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How Marcos Eberlin Discovered Intelligent Design

David Klinghoffer

World-class chemist Marcos Eberlin was in Seattle this week and I had the opportunity to pose some questions to him. His new book is Foresight: How the Chemistry of Life Reveals Planning and Purpose. First, I asked how he initially learned of the theory of ID:

Today, Dr. Eberlin is probably the leading proponent of intelligent design in Brazil. But he’s hardly the only one, with a branch of Discovery Institute in São Paulo now going strong at Mackenzie Presbyterian University. His journey in our direction started in 2008 when he was teaching at Brazil’s top university, the University of Campinas, which is also one of the finest in Latin America. Intrigued by Eberlin’s response to a prominent magazine’s cover story about Darwin, “The Man Who Killed God,” his students challenged him to give his next lecture on design versus evolution. He cheerfully agreed and decided to make a study of the arguments for ID. Very quickly he found himself debating a leading evolutionist before a university audience. “I killed the guy,” laughs Marcos, who is a delightful man as you’ll see here.

In the book, Eberlin describes features of life, chemistry, and the cosmos that, to have come into existence, demand an explanation involving “foresight,” careful planning on the part of a master engineer, chemist, and astrophysicist. If just one of these features — cell membranes, for instance — is truly beyond the reach of aimless material causes, then the game is up for strict materialist origins theories.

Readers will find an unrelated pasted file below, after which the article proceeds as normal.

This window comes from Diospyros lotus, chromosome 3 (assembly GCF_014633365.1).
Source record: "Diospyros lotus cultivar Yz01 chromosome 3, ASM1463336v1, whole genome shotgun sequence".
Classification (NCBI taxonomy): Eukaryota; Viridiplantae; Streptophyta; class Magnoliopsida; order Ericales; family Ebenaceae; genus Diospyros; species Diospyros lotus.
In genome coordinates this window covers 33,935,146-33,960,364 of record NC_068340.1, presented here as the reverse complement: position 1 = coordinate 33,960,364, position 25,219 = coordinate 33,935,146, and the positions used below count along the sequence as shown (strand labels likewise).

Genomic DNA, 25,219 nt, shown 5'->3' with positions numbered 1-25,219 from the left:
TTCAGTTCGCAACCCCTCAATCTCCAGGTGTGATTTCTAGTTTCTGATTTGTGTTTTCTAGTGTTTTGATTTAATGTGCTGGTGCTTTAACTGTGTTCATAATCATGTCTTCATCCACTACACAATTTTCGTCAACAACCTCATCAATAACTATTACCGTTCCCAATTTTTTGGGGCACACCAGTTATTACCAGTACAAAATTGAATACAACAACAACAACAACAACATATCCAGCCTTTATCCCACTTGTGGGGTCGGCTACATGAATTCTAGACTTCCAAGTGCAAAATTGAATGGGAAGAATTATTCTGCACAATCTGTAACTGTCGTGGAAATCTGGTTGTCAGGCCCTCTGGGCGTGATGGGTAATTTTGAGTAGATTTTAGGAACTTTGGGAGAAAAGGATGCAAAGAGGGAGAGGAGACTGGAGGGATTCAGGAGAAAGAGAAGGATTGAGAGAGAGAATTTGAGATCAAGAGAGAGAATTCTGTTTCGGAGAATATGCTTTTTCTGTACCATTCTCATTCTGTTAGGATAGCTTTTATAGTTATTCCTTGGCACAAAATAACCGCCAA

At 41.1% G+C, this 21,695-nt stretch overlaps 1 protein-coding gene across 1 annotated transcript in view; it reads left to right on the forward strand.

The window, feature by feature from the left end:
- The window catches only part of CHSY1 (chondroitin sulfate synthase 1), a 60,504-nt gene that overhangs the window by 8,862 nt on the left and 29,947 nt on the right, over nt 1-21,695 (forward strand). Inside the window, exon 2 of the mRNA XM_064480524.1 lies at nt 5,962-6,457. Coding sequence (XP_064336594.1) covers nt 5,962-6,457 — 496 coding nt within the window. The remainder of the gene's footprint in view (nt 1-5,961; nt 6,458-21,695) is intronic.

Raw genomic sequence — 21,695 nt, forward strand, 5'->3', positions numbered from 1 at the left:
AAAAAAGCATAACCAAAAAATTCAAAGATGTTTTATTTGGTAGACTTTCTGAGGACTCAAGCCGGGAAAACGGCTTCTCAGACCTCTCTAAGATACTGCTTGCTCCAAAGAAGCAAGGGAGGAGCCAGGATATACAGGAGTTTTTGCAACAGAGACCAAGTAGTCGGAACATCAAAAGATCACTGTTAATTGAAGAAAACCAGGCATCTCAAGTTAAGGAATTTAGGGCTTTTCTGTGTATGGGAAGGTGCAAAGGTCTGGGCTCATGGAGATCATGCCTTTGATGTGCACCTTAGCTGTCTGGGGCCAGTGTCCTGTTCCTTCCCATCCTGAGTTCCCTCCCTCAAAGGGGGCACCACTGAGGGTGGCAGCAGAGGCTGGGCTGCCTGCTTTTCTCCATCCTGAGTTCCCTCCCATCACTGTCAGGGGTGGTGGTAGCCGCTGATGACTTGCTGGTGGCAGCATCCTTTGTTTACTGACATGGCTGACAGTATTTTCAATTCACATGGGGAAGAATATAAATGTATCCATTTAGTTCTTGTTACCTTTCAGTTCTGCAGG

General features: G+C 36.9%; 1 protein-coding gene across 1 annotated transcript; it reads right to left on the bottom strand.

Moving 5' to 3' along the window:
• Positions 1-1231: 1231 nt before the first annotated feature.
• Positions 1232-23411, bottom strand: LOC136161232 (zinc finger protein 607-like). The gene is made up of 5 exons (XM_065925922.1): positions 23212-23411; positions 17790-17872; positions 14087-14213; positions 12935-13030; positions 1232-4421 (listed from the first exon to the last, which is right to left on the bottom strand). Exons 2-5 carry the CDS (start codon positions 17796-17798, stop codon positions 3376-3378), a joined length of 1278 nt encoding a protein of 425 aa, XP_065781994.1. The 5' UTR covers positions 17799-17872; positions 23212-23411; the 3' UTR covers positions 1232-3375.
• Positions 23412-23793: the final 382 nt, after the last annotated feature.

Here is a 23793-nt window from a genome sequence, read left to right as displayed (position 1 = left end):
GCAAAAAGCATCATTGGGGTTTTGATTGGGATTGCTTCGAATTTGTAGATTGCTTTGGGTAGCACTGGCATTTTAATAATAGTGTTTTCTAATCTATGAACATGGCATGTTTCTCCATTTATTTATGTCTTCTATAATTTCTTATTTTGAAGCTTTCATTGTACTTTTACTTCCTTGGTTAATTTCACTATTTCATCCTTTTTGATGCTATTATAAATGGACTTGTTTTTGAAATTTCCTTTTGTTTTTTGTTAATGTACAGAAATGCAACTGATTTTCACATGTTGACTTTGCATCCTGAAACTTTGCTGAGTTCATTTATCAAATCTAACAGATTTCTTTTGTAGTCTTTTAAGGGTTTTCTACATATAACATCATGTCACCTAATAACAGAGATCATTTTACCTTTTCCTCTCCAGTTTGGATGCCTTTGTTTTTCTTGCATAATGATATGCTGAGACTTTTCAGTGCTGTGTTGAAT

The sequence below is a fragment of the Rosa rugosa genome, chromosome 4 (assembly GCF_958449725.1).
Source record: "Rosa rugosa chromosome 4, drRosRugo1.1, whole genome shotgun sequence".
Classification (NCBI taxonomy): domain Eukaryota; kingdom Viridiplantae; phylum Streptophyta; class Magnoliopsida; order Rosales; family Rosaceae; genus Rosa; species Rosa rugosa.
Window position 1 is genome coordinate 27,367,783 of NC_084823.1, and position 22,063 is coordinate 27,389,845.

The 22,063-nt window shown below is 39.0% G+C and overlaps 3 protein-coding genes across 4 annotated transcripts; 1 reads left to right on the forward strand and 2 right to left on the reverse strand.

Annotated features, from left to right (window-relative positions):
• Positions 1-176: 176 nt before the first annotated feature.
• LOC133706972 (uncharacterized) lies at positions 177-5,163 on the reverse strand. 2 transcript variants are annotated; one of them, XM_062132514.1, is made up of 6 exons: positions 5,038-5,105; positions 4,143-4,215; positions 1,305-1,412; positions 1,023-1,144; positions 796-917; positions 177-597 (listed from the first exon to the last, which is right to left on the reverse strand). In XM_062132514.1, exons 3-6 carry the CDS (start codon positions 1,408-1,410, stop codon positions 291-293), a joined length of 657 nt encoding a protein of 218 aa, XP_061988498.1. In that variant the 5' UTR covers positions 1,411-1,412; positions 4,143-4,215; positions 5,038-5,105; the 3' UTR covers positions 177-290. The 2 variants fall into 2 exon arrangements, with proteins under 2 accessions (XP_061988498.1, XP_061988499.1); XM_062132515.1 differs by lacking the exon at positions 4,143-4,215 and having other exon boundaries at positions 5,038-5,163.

David Klinghoffer

Senior Fellow and Editor, Evolution News
David Klinghoffer is a Senior Fellow at Discovery Institute and the editor of Evolution News & Science Today, the daily voice of Discovery Institute’s Center for Science & Culture, reporting on intelligent design, evolution, and the intersection of science and culture. Klinghoffer is also the author of six books, a former senior editor and literary editor at National Review magazine, and has written for the Los Angeles Times, New York Times, Wall Street Journal, Washington Post, Seattle Times, Commentary, and other publications. Born in Santa Monica, California, he graduated from Brown University in 1987 with an A.B. magna cum laude in comparative literature and religious studies. David lives near Seattle, Washington, with his wife and children.

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astrophysicsBrazilcell membranesCharles DarwinChemistryDiscovery InstituteEngineeringevolutionintelligent designLatin AmericaMackenzie Presbyterian UniversityMarcos EberlinSão PauloUniversity of Campinas